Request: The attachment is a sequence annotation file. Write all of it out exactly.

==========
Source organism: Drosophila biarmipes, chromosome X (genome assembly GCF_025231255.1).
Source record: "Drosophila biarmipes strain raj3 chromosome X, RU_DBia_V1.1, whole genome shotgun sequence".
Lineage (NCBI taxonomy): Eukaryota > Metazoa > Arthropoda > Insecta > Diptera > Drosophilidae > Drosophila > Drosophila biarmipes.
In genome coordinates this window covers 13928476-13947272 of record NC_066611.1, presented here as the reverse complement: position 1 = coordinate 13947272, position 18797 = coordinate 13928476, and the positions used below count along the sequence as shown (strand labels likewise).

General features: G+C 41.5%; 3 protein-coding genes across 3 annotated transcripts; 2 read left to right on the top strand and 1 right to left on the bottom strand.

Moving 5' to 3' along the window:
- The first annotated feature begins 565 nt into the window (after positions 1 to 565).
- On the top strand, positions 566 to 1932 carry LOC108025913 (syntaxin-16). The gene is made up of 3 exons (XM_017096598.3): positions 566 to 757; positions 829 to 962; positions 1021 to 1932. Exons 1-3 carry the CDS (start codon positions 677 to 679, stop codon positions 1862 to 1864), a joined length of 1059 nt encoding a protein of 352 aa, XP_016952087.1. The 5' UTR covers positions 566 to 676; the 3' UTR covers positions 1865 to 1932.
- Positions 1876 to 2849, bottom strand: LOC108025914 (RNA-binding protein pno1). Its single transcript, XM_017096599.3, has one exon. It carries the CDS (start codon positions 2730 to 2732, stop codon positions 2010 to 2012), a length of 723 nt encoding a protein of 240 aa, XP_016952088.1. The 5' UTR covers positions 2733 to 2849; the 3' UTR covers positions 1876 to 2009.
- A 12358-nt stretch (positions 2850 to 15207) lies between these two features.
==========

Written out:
Source organism: Drosophila biarmipes, chromosome X (genome assembly GCF_025231255.1).
Source record: "Drosophila biarmipes strain raj3 chromosome X, RU_DBia_V1.1, whole genome shotgun sequence".
Lineage (NCBI taxonomy): Eukaryota > Metazoa > Arthropoda > Insecta > Diptera > Drosophilidae > Drosophila > Drosophila biarmipes.
In genome coordinates this window covers 13928476-13947272 of record NC_066611.1, presented here as the reverse complement: position 1 = coordinate 13947272, position 18797 = coordinate 13928476, and the positions used below count along the sequence as shown (strand labels likewise).

General features: G+C 41.5%; 3 protein-coding genes across 3 annotated transcripts; 2 read left to right on the top strand and 1 right to left on the bottom strand.

Moving 5' to 3' along the window:
- The first annotated feature begins 565 nt into the window (after positions 1 to 565).
- On the top strand, positions 566 to 1932 carry LOC108025913 (syntaxin-16). The gene is made up of 3 exons (XM_017096598.3): positions 566 to 757; positions 829 to 962; positions 1021 to 1932. Exons 1-3 carry the CDS (start codon positions 677 to 679, stop codon positions 1862 to 1864), a joined length of 1059 nt encoding a protein of 352 aa, XP_016952087.1. The 5' UTR covers positions 566 to 676; the 3' UTR covers positions 1865 to 1932.
- Positions 1876 to 2849, bottom strand: LOC108025914 (RNA-binding protein pno1). Its single transcript, XM_017096599.3, has one exon. It carries the CDS (start codon positions 2730 to 2732, stop codon positions 2010 to 2012), a length of 723 nt encoding a protein of 240 aa, XP_016952088.1. The 5' UTR covers positions 2733 to 2849; the 3' UTR covers positions 1876 to 2009.
- A 12358-nt stretch (positions 2850 to 15207) lies between these two features.